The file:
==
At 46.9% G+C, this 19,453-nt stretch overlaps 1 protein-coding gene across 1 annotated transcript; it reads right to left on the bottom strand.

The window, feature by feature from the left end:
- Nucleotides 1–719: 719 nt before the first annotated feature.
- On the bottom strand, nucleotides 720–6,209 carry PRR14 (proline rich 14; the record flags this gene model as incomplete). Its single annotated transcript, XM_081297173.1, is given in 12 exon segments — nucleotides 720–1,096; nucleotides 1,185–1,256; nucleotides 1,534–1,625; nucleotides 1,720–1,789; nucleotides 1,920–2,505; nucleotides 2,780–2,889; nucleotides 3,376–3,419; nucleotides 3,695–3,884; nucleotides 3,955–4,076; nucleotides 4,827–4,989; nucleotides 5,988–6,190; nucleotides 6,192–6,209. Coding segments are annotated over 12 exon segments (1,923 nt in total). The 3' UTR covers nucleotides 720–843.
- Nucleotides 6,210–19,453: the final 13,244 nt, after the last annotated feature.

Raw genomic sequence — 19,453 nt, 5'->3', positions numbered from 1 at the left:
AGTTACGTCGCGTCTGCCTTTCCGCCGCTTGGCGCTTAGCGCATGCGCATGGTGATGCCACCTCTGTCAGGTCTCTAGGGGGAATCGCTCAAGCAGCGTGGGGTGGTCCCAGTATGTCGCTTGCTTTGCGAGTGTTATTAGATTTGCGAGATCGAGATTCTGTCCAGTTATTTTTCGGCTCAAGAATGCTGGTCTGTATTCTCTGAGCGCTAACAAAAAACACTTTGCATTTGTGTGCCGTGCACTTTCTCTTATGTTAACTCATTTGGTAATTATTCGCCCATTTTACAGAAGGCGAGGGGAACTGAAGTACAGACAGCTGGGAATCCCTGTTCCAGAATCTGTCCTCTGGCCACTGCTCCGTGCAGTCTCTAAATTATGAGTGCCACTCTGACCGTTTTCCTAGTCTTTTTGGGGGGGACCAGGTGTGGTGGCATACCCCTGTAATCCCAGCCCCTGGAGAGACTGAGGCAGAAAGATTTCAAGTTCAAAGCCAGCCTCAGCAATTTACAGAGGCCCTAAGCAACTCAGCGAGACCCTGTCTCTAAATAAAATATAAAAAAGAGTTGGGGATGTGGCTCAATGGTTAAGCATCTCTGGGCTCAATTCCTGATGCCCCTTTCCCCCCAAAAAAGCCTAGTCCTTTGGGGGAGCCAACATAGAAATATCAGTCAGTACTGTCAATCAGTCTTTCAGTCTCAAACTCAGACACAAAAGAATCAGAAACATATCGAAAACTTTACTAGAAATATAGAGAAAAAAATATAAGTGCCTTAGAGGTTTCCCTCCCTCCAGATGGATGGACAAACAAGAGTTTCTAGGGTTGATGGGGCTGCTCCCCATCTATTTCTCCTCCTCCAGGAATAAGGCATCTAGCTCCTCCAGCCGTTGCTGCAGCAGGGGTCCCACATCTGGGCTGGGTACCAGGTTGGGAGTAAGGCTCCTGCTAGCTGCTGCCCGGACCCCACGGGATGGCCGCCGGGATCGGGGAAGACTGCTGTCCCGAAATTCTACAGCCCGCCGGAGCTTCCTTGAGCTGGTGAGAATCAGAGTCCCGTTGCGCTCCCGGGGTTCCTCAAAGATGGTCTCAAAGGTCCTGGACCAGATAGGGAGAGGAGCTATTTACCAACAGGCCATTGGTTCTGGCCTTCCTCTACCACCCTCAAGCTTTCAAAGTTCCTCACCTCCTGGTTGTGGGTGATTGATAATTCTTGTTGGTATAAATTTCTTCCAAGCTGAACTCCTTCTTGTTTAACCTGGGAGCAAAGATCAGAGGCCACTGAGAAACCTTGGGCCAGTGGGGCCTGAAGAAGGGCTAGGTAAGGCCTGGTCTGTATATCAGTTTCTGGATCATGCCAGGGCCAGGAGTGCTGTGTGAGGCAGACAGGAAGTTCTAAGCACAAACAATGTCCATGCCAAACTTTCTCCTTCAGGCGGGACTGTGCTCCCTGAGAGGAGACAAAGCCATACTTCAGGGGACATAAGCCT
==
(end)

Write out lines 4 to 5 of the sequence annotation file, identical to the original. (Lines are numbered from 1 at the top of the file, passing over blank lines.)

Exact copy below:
- On the bottom strand, nucleotides 720–6,209 carry PRR14 (proline rich 14; the record flags this gene model as incomplete). Its single annotated transcript, XM_081297173.1, is given in 12 exon segments — nucleotides 720–1,096; nucleotides 1,185–1,256; nucleotides 1,534–1,625; nucleotides 1,720–1,789; nucleotides 1,920–2,505; nucleotides 2,780–2,889; nucleotides 3,376–3,419; nucleotides 3,695–3,884; nucleotides 3,955–4,076; nucleotides 4,827–4,989; nucleotides 5,988–6,190; nucleotides 6,192–6,209. Coding segments are annotated over 12 exon segments (1,923 nt in total). The 3' UTR covers nucleotides 720–843.
- Nucleotides 6,210–19,453: the final 13,244 nt, after the last annotated feature.